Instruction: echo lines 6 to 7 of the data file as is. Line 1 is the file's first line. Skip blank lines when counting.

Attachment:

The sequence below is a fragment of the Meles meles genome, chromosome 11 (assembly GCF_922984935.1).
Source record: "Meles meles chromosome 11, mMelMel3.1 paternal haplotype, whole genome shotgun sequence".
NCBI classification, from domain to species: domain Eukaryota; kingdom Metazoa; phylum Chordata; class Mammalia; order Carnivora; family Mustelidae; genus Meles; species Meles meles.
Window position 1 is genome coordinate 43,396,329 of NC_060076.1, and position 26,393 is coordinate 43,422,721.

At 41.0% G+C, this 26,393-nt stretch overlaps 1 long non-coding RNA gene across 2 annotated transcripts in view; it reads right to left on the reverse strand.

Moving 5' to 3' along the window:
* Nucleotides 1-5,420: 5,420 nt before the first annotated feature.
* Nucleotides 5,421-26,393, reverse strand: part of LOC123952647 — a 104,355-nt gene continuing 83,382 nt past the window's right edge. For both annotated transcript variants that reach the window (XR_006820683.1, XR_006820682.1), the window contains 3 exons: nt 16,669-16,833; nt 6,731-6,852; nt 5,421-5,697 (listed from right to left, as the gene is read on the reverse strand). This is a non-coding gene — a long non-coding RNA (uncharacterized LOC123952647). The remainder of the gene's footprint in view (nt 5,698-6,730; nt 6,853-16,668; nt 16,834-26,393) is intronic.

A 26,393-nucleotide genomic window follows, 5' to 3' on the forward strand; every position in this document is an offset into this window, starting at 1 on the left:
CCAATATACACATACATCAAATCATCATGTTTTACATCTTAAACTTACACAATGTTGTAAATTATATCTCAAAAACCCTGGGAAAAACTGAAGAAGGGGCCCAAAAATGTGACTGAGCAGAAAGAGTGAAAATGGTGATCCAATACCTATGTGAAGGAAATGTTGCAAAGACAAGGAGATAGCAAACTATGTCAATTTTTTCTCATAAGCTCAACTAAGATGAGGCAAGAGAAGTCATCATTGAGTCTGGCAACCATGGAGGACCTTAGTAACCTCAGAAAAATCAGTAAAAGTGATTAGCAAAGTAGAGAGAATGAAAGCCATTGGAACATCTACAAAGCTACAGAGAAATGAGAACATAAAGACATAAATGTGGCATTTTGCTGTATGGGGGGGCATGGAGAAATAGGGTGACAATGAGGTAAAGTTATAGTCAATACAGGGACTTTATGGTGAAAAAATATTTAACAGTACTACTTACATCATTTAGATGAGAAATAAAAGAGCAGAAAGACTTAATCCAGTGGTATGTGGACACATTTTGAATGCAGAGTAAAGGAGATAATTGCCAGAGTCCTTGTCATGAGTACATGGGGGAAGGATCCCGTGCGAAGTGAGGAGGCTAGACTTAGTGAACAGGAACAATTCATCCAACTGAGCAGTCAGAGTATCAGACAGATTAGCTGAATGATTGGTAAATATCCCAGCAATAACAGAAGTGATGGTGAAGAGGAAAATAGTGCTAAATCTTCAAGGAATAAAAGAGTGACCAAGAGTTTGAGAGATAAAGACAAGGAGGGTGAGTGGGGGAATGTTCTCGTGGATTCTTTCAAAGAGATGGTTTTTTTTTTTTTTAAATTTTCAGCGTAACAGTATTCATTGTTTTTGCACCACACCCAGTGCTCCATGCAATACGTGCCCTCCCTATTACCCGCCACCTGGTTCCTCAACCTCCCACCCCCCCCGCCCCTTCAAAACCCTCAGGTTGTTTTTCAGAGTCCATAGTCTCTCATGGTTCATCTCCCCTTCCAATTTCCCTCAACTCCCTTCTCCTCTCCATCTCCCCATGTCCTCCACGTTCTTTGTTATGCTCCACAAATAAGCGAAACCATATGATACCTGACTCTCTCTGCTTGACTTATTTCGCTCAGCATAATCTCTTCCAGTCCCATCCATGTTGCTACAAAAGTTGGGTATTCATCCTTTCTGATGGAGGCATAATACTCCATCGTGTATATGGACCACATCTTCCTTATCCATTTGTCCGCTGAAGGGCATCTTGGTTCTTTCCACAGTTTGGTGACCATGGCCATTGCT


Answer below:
Moving 5' to 3' along the window:
* Nucleotides 1-5,420: 5,420 nt before the first annotated feature.